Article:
Feed costs have fallen thanks to lower raw material prices, but this dynamic could lead to complacency in trying to maximise feed efficiency. With these lower prices, does it matter, or have much impact on the bank balance, if FCR increases? So what’s my answer? I’m not being political when I say that it’s a complex debate!
Production inputs are multifactorial, and a variety of costs are quite rightly reviewed – such as hygiene protocols, herd replacement rates and straw usage. However, feed cost and utilisation, and factors affecting both, remain critical.
A year ago, a finisher ration could easily cost about £200/t, but the SPP was 133p/kg – this gave an index of 0.665 (133p/£200). Today that same feed would be £25/t cheaper, or 12.5% down, but the SPP on March 5 was 16% down at 112p/kg, so the return:cost ratio has diminished to an index of 0.640.
Despite this, the cost/kg liveweight gain has fallen as a function of the weaker commodity markets. This can lull us into a false sense of security, and it’s vital that we look at improving the utilisation of the feed rather than simply reducing the cost of it. Or can we make better use of a less-expensive ration to regain this index?
To get back to the price dynamic of last year at 0.665, that same finisher feed has either got to get down to £168/t or the SPP pig price up to 116p/kg – whether either of these things will happen is very uncertain at the time of writing.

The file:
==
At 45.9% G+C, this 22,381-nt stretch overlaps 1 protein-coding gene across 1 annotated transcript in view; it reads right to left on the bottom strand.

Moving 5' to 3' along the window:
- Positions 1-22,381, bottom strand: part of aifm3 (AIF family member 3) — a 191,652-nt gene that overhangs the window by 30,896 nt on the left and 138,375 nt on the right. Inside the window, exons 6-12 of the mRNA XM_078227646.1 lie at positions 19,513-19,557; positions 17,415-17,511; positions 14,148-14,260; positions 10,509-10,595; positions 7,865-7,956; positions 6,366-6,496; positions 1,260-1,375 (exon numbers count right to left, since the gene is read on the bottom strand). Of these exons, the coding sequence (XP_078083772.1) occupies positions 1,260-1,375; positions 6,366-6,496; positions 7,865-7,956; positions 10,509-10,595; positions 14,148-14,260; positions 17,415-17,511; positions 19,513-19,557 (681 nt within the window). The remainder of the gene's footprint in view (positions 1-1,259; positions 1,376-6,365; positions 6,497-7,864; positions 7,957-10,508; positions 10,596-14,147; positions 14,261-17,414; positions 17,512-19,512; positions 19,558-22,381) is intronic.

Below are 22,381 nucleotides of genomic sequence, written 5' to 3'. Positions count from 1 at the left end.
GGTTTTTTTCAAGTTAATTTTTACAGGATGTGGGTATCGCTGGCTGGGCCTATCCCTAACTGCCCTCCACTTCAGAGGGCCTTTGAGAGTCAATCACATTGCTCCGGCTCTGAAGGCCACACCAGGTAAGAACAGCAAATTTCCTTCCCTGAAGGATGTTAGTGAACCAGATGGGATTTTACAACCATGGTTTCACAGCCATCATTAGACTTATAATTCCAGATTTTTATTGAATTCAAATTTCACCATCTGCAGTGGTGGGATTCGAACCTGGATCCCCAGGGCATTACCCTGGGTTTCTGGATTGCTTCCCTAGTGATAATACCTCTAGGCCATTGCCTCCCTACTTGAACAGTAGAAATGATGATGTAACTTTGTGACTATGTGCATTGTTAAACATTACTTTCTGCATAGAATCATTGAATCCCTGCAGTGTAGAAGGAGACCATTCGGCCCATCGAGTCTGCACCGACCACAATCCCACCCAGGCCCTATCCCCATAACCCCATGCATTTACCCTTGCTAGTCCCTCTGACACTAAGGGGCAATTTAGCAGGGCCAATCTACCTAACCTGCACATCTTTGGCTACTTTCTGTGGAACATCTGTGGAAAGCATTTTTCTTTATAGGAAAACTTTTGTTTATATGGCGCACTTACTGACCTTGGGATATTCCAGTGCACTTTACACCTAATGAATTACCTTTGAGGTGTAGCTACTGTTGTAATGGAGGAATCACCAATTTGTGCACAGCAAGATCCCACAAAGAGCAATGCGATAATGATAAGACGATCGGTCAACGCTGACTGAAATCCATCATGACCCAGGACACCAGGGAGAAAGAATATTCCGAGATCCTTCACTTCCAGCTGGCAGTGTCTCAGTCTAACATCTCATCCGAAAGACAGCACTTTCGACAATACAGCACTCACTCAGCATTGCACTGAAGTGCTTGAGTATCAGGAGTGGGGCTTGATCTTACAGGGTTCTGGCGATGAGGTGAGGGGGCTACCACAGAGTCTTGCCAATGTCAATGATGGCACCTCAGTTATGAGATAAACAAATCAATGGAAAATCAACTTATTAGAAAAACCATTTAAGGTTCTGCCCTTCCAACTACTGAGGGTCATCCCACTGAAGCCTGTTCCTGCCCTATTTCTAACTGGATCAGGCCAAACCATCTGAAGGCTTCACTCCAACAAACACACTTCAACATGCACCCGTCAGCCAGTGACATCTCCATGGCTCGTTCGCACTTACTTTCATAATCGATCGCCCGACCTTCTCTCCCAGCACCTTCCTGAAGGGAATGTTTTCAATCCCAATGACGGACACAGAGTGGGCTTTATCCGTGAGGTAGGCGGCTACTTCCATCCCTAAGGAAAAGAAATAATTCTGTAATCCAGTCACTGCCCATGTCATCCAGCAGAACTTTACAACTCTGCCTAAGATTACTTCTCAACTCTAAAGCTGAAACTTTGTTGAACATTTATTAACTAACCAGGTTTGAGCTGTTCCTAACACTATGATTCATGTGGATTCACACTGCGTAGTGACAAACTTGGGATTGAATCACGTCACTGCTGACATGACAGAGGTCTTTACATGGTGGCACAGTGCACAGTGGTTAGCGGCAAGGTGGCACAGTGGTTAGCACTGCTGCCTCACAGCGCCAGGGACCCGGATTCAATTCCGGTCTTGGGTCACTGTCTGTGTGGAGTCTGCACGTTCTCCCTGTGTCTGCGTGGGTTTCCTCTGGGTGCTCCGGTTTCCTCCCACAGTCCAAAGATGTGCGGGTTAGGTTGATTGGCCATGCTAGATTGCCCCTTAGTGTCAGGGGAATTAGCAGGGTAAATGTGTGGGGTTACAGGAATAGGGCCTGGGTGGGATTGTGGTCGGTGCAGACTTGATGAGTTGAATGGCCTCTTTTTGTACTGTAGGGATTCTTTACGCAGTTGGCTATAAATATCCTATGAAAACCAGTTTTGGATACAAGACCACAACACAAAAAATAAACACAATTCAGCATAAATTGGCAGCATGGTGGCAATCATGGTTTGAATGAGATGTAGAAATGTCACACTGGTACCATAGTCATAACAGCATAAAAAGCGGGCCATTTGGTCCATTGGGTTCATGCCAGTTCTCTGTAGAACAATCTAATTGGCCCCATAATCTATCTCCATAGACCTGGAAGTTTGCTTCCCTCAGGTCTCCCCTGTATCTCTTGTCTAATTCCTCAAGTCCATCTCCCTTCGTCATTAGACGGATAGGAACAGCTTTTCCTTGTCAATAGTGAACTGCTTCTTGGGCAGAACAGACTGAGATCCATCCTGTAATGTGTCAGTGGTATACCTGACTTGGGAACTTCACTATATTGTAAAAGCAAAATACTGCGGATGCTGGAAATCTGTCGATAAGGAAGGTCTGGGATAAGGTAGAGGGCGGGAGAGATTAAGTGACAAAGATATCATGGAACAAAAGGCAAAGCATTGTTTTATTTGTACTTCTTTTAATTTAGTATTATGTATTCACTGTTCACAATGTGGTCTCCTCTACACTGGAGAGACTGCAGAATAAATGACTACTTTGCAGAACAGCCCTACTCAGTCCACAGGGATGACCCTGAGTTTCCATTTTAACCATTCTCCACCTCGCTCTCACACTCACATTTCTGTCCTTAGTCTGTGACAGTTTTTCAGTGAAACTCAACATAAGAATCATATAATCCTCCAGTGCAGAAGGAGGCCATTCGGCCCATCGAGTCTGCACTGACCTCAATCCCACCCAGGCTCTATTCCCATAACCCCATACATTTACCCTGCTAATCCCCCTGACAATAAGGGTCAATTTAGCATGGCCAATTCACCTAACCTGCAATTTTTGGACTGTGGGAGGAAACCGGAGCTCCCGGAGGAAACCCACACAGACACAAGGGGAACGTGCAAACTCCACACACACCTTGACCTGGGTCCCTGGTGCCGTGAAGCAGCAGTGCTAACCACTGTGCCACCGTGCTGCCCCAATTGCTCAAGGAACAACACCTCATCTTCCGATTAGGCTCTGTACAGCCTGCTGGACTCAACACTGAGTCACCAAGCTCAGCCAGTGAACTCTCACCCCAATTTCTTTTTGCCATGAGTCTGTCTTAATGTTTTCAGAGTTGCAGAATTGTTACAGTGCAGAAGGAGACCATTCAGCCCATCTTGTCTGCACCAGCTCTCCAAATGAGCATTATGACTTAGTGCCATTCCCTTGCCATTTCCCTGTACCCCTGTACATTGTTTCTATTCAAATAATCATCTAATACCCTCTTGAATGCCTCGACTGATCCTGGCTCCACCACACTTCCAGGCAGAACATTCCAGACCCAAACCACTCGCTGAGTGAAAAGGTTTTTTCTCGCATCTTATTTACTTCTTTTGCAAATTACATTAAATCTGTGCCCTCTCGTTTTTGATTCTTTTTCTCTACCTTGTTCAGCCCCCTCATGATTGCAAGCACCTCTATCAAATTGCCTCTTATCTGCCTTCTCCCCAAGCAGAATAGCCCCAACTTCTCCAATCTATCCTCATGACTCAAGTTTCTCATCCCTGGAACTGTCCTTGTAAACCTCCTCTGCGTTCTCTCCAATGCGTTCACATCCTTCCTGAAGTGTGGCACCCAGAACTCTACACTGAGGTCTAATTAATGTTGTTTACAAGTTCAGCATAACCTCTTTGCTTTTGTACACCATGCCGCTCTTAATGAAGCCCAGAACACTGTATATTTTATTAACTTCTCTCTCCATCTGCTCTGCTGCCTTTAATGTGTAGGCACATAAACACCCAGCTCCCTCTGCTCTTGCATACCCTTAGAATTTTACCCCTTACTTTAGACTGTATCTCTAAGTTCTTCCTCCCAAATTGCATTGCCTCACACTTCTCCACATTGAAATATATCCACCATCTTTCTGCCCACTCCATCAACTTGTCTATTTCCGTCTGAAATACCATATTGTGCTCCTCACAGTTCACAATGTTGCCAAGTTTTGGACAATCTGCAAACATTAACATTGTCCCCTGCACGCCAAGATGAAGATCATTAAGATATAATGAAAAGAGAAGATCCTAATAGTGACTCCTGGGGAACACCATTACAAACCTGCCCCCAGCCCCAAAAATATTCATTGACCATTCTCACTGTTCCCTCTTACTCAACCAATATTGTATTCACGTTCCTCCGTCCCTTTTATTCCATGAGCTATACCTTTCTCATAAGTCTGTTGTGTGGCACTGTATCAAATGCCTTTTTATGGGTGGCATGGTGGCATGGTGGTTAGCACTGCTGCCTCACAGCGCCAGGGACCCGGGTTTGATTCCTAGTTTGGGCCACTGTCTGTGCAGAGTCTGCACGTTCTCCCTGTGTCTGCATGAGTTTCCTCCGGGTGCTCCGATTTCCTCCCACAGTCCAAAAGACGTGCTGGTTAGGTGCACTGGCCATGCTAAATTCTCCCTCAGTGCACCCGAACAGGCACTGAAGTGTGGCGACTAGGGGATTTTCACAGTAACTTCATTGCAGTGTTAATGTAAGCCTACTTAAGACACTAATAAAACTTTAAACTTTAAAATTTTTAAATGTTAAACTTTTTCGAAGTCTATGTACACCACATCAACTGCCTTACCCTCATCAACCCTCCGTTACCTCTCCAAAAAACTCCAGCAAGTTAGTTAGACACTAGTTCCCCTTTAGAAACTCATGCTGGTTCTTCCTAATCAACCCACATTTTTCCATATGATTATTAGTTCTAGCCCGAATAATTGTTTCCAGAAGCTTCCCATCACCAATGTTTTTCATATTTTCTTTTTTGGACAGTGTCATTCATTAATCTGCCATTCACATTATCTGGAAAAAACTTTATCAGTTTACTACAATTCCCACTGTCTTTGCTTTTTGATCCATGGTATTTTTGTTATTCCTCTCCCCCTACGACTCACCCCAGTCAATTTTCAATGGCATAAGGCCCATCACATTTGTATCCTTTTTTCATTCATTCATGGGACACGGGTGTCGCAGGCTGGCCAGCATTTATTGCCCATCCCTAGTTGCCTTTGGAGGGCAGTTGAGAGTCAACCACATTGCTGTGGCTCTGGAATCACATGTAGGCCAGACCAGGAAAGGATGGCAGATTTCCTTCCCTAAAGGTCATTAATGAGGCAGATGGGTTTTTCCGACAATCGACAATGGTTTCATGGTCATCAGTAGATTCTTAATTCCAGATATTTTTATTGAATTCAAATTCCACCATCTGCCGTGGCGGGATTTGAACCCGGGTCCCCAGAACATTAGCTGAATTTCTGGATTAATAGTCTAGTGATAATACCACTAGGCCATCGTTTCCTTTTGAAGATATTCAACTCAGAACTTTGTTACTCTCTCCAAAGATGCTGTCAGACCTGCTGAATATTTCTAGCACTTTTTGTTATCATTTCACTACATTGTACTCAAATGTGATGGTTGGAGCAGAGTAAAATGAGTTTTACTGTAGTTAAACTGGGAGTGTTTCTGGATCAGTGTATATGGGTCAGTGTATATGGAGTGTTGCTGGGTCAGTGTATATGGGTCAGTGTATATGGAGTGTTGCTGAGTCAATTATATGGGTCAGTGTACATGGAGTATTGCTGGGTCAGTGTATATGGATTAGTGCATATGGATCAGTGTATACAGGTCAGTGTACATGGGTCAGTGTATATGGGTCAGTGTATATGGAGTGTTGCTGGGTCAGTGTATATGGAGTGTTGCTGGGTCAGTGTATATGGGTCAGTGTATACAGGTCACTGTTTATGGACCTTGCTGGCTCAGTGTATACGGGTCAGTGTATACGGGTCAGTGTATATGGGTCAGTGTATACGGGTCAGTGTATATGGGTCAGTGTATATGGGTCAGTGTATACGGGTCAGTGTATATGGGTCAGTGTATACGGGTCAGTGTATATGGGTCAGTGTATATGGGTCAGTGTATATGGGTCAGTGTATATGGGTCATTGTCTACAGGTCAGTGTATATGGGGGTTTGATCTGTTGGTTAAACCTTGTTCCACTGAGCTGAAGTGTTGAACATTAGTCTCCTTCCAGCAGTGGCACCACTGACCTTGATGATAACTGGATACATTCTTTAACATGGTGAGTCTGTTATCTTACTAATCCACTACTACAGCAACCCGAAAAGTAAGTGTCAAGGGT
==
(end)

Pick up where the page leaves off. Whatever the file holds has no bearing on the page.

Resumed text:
The area that the producer is more in control of is making better use of the feed or using less of it. And this is where gut health comes into play. The intestine is the main site of nutrient absorption, and if it’s compromised, efficiency suffers accordingly. Factors that impact on gut integrity include pathogenic challenges, both viral and bacterial, as well as damage through mycotoxin contamination of feed.
We can talk about the use of probiotics to outcompete pathogenic species in gut, or which produce compounds to aid digestion. We can also discuss the use of prebiotics, which feed the beneficial microflora. There’s a plethora of mycotoxin binders on the market, and on top of this we can also discuss the use of higher doses of the enzyme phytase to enhance the nutritional properties of raw materials.
A combination that’s currently looking very promising involves two elements. The molecule Betaine has beneficial properties in protection against osmotic stress, where water is retained in the intestinal cells, helping to reduce dehydration as a consequence of scour. This, in association with butyric acid, which is known to accelerate the proliferation of gut enterocytes and reduce inflammatory response, is a good platform for maintaining and regulating the small intestine and allowing greater absorption of nutrients, resulting in better health, growth and a lowered FCR.
In the face of any health challenge, we must always seek veterinary advice and use medication as directed prior to using purely nutritional techniques – but this combination gives an exciting complement, and more ammunition to our current arsenal for prevention and cure.